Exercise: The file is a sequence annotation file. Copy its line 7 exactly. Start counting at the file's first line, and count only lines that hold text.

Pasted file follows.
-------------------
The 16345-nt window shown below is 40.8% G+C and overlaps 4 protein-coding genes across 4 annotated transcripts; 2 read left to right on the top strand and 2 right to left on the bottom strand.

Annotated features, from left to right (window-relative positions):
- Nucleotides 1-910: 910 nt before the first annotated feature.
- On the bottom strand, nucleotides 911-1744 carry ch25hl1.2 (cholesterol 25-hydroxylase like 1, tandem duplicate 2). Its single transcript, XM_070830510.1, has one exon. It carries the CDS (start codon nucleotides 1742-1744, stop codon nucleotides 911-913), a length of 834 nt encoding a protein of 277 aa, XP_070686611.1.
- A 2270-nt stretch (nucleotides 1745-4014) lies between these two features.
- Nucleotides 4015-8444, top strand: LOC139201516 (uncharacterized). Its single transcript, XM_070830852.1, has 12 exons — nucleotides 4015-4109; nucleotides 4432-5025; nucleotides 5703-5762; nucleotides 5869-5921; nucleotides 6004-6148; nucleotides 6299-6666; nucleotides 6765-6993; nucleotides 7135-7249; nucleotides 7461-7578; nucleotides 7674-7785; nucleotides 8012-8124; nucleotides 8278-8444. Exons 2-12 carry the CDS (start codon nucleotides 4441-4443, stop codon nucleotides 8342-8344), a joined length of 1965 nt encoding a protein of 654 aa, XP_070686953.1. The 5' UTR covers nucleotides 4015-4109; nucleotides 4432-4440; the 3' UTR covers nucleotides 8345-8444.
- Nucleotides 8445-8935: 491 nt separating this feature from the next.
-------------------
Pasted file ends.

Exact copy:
- Nucleotides 8445-8935: 491 nt separating this feature from the next.